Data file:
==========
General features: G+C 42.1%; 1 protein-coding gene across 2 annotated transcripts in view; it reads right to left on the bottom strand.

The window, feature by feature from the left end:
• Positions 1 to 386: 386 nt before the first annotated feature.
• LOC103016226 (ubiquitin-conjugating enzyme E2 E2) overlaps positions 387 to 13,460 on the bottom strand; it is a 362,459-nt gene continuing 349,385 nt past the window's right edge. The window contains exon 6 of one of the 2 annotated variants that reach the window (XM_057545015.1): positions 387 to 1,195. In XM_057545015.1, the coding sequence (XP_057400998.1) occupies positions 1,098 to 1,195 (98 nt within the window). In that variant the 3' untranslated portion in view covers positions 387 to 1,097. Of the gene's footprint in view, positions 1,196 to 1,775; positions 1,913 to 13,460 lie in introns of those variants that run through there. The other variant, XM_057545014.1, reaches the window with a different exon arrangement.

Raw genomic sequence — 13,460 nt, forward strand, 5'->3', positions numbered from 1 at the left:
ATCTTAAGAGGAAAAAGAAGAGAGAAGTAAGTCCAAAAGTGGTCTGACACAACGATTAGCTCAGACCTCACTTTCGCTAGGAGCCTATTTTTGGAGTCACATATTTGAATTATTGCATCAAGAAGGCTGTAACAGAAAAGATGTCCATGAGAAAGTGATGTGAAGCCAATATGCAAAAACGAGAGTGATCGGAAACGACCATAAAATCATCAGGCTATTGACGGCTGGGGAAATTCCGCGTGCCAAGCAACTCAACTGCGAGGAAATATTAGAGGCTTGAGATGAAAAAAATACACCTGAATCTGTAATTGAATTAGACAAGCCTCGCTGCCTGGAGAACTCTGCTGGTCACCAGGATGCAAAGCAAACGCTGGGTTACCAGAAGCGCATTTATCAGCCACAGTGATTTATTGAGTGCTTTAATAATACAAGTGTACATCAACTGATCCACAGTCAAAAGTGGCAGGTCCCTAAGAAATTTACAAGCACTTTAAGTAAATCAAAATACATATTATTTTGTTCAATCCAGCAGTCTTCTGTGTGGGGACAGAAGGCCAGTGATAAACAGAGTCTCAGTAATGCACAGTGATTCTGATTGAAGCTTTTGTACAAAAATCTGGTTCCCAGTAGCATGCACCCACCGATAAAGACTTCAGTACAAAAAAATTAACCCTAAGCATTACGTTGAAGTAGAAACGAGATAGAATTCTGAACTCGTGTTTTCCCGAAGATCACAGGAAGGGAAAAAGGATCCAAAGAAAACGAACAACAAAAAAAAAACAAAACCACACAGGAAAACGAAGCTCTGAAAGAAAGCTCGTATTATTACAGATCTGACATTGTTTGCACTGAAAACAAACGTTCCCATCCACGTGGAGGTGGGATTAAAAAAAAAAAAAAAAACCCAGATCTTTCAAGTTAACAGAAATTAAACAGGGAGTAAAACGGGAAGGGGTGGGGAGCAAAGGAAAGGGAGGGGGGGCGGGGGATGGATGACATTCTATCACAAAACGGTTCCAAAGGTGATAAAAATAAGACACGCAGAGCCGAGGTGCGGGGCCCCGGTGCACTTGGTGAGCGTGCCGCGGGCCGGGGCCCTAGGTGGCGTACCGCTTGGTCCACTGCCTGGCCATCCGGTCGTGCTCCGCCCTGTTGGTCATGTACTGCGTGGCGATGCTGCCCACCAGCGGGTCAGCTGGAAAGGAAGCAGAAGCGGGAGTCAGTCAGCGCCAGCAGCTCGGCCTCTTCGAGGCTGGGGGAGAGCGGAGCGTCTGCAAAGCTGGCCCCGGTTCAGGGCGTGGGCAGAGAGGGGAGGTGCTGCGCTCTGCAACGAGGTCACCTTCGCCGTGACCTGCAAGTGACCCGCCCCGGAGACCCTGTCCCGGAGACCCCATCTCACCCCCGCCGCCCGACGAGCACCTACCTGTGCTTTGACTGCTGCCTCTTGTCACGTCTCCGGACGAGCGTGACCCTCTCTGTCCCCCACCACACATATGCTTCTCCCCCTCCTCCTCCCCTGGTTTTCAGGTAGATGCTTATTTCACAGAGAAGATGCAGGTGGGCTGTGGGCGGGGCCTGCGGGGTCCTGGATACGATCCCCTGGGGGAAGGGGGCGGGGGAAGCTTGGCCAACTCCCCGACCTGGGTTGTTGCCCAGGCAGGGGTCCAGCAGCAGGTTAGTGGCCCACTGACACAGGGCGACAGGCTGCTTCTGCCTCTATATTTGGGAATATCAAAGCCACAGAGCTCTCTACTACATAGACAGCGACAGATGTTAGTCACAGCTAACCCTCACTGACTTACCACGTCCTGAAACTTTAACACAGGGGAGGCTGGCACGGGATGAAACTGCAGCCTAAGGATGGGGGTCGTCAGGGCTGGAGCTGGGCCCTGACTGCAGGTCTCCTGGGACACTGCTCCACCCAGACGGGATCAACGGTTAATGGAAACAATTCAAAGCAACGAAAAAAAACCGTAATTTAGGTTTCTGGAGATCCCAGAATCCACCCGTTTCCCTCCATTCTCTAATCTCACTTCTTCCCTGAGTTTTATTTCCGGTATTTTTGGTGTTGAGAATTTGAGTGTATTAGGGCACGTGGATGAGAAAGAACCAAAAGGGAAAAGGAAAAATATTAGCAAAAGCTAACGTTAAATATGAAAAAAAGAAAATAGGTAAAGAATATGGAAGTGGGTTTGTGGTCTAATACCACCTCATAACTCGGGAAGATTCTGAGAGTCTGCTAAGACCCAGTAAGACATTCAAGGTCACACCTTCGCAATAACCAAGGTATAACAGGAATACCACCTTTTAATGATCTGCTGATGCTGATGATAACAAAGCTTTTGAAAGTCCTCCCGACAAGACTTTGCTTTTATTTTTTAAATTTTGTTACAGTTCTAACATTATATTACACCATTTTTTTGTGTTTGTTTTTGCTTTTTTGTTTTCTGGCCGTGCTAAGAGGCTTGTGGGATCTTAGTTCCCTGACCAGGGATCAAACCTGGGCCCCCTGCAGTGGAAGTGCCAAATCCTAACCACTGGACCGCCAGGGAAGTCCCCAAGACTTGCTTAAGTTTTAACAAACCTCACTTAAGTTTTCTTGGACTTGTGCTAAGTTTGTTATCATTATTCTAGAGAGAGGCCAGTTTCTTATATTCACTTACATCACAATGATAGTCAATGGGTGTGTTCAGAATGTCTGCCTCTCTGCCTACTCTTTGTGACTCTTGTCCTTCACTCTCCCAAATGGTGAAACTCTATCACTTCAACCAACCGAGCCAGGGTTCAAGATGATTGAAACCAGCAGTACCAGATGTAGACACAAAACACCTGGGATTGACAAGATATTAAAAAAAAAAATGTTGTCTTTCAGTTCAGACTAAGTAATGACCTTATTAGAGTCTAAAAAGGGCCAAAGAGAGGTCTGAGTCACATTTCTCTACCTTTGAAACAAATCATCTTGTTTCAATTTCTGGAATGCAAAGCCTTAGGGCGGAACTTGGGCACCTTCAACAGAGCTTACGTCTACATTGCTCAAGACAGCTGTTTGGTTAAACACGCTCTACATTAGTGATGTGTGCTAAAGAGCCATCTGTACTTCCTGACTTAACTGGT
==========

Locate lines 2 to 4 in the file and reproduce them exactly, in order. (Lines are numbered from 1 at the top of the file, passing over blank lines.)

The window, feature by feature from the left end:
• Positions 1 to 386: 386 nt before the first annotated feature.
• LOC103016226 (ubiquitin-conjugating enzyme E2 E2) overlaps positions 387 to 13,460 on the bottom strand; it is a 362,459-nt gene continuing 349,385 nt past the window's right edge. The window contains exon 6 of one of the 2 annotated variants that reach the window (XM_057545015.1): positions 387 to 1,195. In XM_057545015.1, the coding sequence (XP_057400998.1) occupies positions 1,098 to 1,195 (98 nt within the window). In that variant the 3' untranslated portion in view covers positions 387 to 1,097. Of the gene's footprint in view, positions 1,196 to 1,775; positions 1,913 to 13,460 lie in introns of those variants that run through there. The other variant, XM_057545014.1, reaches the window with a different exon arrangement.